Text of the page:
The Student Athlete Drug Policy adopted by School District 47J in the town of Vernonia, Oregon, authorizes random urinalysis drug testing of students who participate in the District's school athletics programs. We granted certiorari to decide whether this violates the Fourth and Fourteenth Amendments to the United States Constitution.
In the case of the Board of Education of Independent School District No. 92 of Pottawatomie County et al. v. Earls et al., the U.S. Supreme Court upheld a drug-testing program for students involved in competitive extracurricular activities.
Tulia ISD has a policy of random drug testing for students participating in athletics and other extra-curricular activities for grades 7-12.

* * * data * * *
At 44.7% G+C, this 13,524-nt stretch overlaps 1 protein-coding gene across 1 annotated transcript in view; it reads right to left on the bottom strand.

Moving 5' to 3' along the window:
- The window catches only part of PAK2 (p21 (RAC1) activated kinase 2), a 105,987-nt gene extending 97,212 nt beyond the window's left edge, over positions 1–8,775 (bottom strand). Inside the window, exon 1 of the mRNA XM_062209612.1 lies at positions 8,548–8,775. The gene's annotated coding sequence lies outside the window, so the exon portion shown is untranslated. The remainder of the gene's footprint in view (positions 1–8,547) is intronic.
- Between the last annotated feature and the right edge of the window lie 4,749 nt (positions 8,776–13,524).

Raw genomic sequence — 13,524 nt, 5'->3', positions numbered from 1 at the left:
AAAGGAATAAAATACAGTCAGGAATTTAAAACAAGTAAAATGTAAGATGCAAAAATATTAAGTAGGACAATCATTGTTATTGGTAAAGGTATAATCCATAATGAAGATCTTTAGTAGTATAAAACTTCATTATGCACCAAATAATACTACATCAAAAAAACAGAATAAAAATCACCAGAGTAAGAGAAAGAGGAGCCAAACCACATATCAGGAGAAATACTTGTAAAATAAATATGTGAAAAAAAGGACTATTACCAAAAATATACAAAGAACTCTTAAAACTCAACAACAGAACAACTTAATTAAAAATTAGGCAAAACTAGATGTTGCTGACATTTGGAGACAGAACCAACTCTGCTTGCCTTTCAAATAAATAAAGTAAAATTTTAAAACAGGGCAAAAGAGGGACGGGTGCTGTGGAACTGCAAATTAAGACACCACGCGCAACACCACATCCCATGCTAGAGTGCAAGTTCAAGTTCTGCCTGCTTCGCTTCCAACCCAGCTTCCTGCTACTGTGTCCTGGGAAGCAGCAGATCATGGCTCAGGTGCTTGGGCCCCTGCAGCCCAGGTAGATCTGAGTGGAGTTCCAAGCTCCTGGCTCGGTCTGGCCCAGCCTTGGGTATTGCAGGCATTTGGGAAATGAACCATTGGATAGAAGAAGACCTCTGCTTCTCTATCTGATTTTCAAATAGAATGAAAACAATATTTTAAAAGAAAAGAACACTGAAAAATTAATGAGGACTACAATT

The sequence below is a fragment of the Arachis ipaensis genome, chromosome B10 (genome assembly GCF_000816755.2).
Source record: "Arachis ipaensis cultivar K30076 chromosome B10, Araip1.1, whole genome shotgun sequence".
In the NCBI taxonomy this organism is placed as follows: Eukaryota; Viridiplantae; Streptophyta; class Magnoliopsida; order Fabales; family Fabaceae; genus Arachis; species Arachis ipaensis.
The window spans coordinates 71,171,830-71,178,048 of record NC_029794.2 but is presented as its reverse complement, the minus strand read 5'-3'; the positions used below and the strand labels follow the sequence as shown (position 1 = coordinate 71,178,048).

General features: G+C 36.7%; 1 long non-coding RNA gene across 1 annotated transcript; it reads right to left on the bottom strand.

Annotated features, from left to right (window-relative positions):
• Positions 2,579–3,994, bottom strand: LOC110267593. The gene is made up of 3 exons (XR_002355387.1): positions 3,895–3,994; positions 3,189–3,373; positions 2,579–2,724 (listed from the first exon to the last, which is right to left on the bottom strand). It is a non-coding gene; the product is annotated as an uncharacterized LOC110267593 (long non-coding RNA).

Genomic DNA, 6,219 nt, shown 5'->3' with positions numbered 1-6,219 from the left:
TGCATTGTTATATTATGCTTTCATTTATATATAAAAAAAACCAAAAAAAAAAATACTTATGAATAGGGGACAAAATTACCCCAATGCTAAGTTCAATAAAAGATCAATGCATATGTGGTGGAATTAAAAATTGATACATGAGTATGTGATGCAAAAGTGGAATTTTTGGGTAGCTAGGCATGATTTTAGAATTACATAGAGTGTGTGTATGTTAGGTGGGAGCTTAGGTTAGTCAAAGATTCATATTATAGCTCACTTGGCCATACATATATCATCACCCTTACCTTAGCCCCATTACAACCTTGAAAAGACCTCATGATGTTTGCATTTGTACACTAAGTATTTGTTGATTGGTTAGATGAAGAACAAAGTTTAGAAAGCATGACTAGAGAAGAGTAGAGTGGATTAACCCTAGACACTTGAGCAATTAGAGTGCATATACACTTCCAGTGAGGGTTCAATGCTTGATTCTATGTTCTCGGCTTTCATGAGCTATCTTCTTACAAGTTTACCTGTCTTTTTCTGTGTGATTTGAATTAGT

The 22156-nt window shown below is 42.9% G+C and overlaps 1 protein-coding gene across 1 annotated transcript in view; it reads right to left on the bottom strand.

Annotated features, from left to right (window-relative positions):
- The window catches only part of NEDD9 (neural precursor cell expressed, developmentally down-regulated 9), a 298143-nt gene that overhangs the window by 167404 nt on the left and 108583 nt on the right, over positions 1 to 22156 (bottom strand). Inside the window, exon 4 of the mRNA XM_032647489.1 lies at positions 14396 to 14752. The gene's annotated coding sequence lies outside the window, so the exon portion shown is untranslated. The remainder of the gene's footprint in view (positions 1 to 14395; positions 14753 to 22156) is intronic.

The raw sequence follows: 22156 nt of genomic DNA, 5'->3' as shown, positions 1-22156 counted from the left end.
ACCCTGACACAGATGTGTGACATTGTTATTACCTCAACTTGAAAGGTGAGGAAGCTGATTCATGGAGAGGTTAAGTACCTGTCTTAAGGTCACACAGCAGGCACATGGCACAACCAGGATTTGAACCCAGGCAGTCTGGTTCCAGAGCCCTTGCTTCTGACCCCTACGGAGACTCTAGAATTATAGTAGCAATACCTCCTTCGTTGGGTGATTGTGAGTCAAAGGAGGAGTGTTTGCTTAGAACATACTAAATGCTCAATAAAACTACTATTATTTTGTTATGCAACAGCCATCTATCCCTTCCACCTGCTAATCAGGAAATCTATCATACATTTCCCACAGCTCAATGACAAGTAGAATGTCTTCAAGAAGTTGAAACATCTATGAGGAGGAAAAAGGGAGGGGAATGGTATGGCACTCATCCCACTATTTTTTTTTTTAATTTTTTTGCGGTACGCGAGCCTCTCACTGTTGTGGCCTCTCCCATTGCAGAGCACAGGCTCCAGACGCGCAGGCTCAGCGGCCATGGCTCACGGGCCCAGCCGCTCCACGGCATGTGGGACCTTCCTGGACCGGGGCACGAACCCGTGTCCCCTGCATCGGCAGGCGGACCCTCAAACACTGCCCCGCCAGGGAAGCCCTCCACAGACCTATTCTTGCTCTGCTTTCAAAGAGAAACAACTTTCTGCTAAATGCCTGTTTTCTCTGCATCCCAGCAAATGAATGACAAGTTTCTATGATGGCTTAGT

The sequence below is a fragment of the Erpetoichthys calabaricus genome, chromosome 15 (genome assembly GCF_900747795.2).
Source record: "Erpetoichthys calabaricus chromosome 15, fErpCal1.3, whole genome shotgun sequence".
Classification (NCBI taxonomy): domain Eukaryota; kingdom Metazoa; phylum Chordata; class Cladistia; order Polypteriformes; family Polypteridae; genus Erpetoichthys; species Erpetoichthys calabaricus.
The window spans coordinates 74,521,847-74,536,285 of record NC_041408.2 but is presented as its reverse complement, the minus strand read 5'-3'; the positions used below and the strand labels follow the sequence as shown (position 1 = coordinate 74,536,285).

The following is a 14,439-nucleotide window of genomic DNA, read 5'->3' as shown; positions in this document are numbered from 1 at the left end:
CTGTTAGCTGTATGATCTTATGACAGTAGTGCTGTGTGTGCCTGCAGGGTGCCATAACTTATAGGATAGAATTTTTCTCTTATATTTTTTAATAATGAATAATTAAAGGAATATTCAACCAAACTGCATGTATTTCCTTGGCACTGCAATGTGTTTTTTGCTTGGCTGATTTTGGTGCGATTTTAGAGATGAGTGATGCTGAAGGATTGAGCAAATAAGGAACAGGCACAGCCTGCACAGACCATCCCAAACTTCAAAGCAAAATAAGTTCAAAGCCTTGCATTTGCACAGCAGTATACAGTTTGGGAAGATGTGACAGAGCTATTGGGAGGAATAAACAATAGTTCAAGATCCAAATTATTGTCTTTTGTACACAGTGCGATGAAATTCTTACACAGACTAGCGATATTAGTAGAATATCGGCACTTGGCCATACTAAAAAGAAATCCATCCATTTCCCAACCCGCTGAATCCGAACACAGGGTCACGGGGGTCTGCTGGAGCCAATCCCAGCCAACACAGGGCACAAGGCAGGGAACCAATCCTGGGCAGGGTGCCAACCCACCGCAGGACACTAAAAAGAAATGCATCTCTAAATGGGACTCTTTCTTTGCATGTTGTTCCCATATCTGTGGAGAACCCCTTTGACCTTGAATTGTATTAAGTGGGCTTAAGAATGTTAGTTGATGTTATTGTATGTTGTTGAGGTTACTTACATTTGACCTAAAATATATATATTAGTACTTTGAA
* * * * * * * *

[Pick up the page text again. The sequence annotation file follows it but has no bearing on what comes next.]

Amos Bean, a student within the Tulia ISD, claimed that the drug-testing policy violated his rights under the U.S. and Texas constitutions. Under the U.S. District Court ruling, Bean is now required to pay the school’s taxable court costs. Alan Bean, father of Amos, is currently undecided on appealing the ruling.
The aim of drug testing is not to trap and punish students who use drugs. It is, in fact, counterproductive simply to punish them without trying to alter their behavior. If drug-using students are suspended or expelled without any attempt to change their ways, the community will be faced with drug-using dropouts, an even bigger problem in the long run. The purpose of testing, then, is to prevent drug dependence and to help drug dependent students become drug free.